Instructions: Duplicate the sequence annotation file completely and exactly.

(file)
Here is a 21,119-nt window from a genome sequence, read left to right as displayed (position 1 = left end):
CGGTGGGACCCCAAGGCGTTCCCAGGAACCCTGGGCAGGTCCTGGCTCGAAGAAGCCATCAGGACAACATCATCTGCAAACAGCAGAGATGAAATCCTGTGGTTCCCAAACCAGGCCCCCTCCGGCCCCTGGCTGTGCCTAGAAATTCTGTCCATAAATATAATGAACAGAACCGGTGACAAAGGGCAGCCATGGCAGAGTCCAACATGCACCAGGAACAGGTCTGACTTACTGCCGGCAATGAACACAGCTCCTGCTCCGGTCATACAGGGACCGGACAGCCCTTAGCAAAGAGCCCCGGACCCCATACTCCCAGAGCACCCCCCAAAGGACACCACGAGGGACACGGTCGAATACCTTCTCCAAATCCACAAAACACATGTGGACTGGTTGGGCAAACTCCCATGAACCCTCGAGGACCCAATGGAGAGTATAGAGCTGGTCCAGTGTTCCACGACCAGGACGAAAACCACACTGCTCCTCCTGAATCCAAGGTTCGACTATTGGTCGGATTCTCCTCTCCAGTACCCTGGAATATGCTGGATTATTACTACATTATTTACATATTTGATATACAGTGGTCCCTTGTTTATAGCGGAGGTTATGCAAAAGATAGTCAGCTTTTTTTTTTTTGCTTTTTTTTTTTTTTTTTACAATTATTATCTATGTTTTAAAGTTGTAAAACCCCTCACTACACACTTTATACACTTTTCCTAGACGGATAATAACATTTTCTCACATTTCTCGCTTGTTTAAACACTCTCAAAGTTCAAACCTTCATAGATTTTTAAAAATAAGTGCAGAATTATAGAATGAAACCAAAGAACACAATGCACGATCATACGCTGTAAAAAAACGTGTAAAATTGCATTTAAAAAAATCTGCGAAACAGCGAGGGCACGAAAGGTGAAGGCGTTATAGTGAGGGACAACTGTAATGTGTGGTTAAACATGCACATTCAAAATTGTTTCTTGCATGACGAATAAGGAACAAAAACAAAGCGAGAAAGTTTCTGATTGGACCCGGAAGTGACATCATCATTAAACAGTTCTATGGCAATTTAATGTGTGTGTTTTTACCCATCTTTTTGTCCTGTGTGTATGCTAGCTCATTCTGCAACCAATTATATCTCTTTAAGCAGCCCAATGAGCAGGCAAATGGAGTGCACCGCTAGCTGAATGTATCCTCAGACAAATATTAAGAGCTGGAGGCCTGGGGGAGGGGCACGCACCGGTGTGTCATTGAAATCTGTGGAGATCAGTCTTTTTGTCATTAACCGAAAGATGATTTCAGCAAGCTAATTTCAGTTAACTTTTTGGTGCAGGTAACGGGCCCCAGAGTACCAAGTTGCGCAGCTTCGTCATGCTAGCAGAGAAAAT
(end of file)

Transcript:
Here is a 21,119-nt window from a genome sequence, read left to right as displayed (position 1 = left end):
CGGTGGGACCCCAAGGCGTTCCCAGGAACCCTGGGCAGGTCCTGGCTCGAAGAAGCCATCAGGACAACATCATCTGCAAACAGCAGAGATGAAATCCTGTGGTTCCCAAACCAGGCCCCCTCCGGCCCCTGGCTGTGCCTAGAAATTCTGTCCATAAATATAATGAACAGAACCGGTGACAAAGGGCAGCCATGGCAGAGTCCAACATGCACCAGGAACAGGTCTGACTTACTGCCGGCAATGAACACAGCTCCTGCTCCGGTCATACAGGGACCGGACAGCCCTTAGCAAAGAGCCCCGGACCCCATACTCCCAGAGCACCCCCCAAAGGACACCACGAGGGACACGGTCGAATACCTTCTCCAAATCCACAAAACACATGTGGACTGGTTGGGCAAACTCCCATGAACCCTCGAGGACCCAATGGAGAGTATAGAGCTGGTCCAGTGTTCCACGACCAGGACGAAAACCACACTGCTCCTCCTGAATCCAAGGTTCGACTATTGGTCGGATTCTCCTCTCCAGTACCCTGGAATATGCTGGATTATTACTACATTATTTACATATTTGATATACAGTGGTCCCTTGTTTATAGCGGAGGTTATGCAAAAGATAGTCAGCTTTTTTTTTTTTGCTTTTTTTTTTTTTTTTTACAATTATTATCTATGTTTTAAAGTTGTAAAACCCCTCACTACACACTTTATACACTTTTCCTAGACGGATAATAACATTTTCTCACATTTCTCGCTTGTTTAAACACTCTCAAAGTTCAAACCTTCATAGATTTTTAAAAATAAGTGCAGAATTATAGAATGAAACCAAAGAACACAATGCACGATCATACGCTGTAAAAAAACGTGTAAAATTGCATTTAAAAAAATCTGCGAAACAGCGAGGGCACGAAAGGTGAAGGCGTTATAGTGAGGGACAACTGTAATGTGTGGTTAAACATGCACATTCAAAATTGTTTCTTGCATGACGAATAAGGAACAAAAACAAAGCGAGAAAGTTTCTGATTGGACCCGGAAGTGACATCATCATTAAACAGTTCTATGGCAATTTAATGTGTGTGTTTTTACCCATCTTTTTGTCCTGTGTGTATGCTAGCTCATTCTGCAACCAATTATATCTCTTTAAGCAGCCCAATGAGCAGGCAAATGGAGTGCACCGCTAGCTGAATGTATCCTCAGACAAATATTAAGAGCTGGAGGCCTGGGGGAGGGGCACGCACCGGTGTGTCATTGAAATCTGTGGAGATCAGTCTTTTTGTCATTAACCGAAAGATGATTTCAGCAAGCTAATTTCAGTTAACTTTTTGGTGCAGGTAACGGGCCCCAGAGTACCAAGTTGCGCAGCTTCGTCATGCTAGCAGAGAAAAT